October 11, 2008

Britain may back EU plan to relax rules on ‘mad cow’ cattle testing

Source of Article:  http://www.timesonline.co.uk/tol/life_and_style/health/article4922886.ece

Tough controls on beef that protect consumers from the human form of “mad cow” disease may be relaxed in Britain and across the Continent.

At present the brains of all cattle aged over 30 months are tested for BSE before the beef is allowed into the food chain. The European Commission has now put forward a plan to raise the testing age to 48 months from next January.

In the UK this would mean that beef from 106,000 cattle a year – about a quarter of all British beef produced annually – would be allowed on sale for the dinner plate without their brains being tested.

The Food Standards Agency is recommending the change to its board, which is to discuss the issue next Wednesday. Advice will then be sent to health ministers. Approval has already been given to the Commission by the European Food Safety Authority (Efsa).

Professor Patrick Wall, chairman of Efsa and an adviser to the FSA on meat controls, told The Times that the tests on 30 month-old cattle were redundant. “In the past two years of testing for BSE in animals over 30 months there have been no positive cases in cattle under 42 months throughout Europe. My view is that the controls are not necessary and are not proportionate to the risk,” he said.

Papers published by the FSA disclose that scientific experts at Efsa and at the UK’s Veterinary Laboratories Agency have calculated that if the testing regime moved to cattle aged 60 months, let alone 48 months, less than one infected animal would be missed a year from all cattle slaughtered in 15 EU member states. The UK food watchdog is also satisfied that human health will be protected by removal of material from carcasses, which are most likely to carry infection.

Since November 2005, when compulsory brains-testing of cattle was introduced, 10 out of 1.29 million animals aged over 30 in the UK have been found infected with BSE. The youngest, in 2006, was 48 months. The animals were immediately condemned unfit to eat and removed from the food chain. The agency has urged the board to agree a move to testing at 48 months in the UK.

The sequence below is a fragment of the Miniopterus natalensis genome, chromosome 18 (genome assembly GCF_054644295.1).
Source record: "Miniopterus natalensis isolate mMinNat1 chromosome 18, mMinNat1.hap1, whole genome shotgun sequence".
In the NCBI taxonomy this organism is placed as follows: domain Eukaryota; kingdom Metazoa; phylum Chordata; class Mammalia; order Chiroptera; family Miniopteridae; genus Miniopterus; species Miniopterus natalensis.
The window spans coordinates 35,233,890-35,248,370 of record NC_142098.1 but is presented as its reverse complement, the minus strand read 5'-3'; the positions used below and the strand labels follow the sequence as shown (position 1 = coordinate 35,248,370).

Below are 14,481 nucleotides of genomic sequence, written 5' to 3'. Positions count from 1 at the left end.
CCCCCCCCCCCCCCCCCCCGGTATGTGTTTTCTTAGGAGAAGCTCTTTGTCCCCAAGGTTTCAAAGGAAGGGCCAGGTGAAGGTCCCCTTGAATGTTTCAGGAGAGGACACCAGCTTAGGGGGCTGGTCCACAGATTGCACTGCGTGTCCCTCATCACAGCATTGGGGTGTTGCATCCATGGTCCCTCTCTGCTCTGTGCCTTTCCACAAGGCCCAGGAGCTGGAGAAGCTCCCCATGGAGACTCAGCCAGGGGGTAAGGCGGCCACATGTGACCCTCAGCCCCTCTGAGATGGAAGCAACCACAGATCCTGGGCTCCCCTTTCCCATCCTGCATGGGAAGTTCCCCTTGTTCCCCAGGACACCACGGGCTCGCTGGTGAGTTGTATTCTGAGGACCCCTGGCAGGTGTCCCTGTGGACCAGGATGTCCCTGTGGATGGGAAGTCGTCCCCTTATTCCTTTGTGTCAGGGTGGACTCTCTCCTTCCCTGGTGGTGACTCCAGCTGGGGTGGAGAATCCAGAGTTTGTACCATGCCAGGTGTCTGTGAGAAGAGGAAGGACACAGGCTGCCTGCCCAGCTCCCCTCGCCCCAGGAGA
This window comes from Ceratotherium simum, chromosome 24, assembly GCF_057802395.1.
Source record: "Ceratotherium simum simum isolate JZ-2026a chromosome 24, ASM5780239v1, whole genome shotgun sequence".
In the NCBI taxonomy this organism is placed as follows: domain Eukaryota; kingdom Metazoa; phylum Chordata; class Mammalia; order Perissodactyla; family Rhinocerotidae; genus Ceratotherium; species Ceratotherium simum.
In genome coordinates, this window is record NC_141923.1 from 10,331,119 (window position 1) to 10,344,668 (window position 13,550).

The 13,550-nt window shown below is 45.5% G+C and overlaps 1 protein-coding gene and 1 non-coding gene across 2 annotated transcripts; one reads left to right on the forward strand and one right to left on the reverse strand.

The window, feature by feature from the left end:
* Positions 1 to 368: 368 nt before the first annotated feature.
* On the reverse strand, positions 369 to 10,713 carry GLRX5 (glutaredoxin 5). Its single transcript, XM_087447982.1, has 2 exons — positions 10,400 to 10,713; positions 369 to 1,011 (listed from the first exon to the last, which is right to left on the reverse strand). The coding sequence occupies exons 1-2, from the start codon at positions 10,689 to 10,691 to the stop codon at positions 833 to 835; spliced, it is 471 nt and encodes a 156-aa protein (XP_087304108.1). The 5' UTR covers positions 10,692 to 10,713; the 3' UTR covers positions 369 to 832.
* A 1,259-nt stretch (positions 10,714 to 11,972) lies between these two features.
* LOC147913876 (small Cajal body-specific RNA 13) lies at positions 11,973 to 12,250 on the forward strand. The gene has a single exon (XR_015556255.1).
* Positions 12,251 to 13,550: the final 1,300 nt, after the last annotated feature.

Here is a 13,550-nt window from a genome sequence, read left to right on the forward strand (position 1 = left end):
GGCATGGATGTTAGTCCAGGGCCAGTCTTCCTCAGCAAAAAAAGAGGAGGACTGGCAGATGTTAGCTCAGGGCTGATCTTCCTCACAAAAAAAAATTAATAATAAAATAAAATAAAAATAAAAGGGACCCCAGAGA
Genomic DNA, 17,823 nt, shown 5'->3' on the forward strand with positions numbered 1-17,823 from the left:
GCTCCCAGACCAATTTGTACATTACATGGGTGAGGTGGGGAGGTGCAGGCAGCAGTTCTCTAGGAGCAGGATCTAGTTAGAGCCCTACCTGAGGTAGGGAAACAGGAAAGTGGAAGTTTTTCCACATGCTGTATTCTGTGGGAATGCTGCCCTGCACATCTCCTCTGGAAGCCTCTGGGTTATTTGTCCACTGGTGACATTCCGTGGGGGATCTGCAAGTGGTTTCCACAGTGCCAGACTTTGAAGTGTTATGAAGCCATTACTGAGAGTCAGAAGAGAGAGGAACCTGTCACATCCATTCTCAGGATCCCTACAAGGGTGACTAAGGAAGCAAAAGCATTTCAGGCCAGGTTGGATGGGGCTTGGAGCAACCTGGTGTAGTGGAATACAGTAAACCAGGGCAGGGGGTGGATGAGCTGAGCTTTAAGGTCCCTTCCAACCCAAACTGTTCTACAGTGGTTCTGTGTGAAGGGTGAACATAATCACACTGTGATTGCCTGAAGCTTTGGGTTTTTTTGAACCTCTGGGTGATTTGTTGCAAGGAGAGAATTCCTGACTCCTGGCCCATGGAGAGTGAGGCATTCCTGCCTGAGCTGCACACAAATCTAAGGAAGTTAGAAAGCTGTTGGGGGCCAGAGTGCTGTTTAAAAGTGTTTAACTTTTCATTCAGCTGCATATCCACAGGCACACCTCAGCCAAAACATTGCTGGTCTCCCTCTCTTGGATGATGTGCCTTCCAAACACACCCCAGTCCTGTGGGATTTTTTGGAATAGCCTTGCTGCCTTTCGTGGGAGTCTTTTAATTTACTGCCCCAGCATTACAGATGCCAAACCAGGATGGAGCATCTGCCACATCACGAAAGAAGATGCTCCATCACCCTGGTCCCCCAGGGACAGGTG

The move - 12 years after the Government admitted a link between eating BSE-infected beef and the variant Creutzfeldt-Jakob disease – has alarmed families who have lost loved ones from the incurable illness. The CJD Support Network is to lobby Gordon Brown, Alan Johnson, the Health Secretary, and MPs to oppose it. Department of Health figures show that 164 people in the UK have died or are likely to have died from the human form of BSE and three are being treated for the condition.

Christine Lord, 50, who buried her son, Andrew Black, four days before Christmas last year, said: “I know the risk is significantly less but even if just one cow slips through the system that is one too many.” Her son, a 24-year-old TV producer, fell sick in 2006 but it took months before his condition was diagnosed. She said: “This policy 60,000Beef farmers in the UK is all about profit over people’s lives.”

Hilary Benn, the Rural Affairs Secretary, will not lift the testing age unless there is a favourable opinion from the FSA and health ministers, a spokesman at the Department for Environment, Food and Rural Affairs said.

Stuart Roberts, the director of the

British Meat Processors Association, said: “There may be some concerns about public health but consumers must be reassured that the important health controls remain in place.”


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